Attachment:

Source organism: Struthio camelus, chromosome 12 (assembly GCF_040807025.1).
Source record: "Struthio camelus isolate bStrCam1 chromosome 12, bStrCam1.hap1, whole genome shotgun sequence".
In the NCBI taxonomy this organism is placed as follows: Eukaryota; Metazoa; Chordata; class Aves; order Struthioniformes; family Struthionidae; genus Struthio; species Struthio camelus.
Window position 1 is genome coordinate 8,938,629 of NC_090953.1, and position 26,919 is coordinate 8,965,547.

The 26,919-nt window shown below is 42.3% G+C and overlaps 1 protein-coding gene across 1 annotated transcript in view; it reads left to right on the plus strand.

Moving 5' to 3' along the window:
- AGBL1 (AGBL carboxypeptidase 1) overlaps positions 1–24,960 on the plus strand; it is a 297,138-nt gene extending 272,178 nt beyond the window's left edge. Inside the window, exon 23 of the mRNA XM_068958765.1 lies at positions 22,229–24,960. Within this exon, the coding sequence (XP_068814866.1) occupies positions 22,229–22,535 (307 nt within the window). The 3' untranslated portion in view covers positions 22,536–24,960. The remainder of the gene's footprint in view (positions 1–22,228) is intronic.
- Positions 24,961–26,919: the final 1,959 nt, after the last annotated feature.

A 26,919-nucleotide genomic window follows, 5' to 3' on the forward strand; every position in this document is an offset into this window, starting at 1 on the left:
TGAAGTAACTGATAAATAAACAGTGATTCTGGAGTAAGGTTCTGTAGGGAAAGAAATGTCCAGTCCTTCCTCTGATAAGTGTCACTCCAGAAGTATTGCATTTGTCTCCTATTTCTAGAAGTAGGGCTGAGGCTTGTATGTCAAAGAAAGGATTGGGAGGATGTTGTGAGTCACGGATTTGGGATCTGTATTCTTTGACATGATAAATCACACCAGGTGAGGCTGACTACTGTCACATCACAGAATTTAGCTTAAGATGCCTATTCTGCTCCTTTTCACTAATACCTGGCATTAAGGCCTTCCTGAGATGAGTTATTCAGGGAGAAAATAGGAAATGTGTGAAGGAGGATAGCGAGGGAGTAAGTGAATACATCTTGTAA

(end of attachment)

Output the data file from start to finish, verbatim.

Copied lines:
Source organism: Struthio camelus, chromosome 12 (assembly GCF_040807025.1).
Source record: "Struthio camelus isolate bStrCam1 chromosome 12, bStrCam1.hap1, whole genome shotgun sequence".
In the NCBI taxonomy this organism is placed as follows: Eukaryota; Metazoa; Chordata; class Aves; order Struthioniformes; family Struthionidae; genus Struthio; species Struthio camelus.
Window position 1 is genome coordinate 8,938,629 of NC_090953.1, and position 26,919 is coordinate 8,965,547.

The 26,919-nt window shown below is 42.3% G+C and overlaps 1 protein-coding gene across 1 annotated transcript in view; it reads left to right on the plus strand.

Moving 5' to 3' along the window:
- AGBL1 (AGBL carboxypeptidase 1) overlaps positions 1–24,960 on the plus strand; it is a 297,138-nt gene extending 272,178 nt beyond the window's left edge. Inside the window, exon 23 of the mRNA XM_068958765.1 lies at positions 22,229–24,960. Within this exon, the coding sequence (XP_068814866.1) occupies positions 22,229–22,535 (307 nt within the window). The 3' untranslated portion in view covers positions 22,536–24,960. The remainder of the gene's footprint in view (positions 1–22,228) is intronic.
- Positions 24,961–26,919: the final 1,959 nt, after the last annotated feature.

A 26,919-nucleotide genomic window follows, 5' to 3' on the forward strand; every position in this document is an offset into this window, starting at 1 on the left:
TGAAGTAACTGATAAATAAACAGTGATTCTGGAGTAAGGTTCTGTAGGGAAAGAAATGTCCAGTCCTTCCTCTGATAAGTGTCACTCCAGAAGTATTGCATTTGTCTCCTATTTCTAGAAGTAGGGCTGAGGCTTGTATGTCAAAGAAAGGATTGGGAGGATGTTGTGAGTCACGGATTTGGGATCTGTATTCTTTGACATGATAAATCACACCAGGTGAGGCTGACTACTGTCACATCACAGAATTTAGCTTAAGATGCCTATTCTGCTCCTTTTCACTAATACCTGGCATTAAGGCCTTCCTGAGATGAGTTATTCAGGGAGAAAATAGGAAATGTGTGAAGGAGGATAGCGAGGGAGTAAGTGAATACATCTTGTAA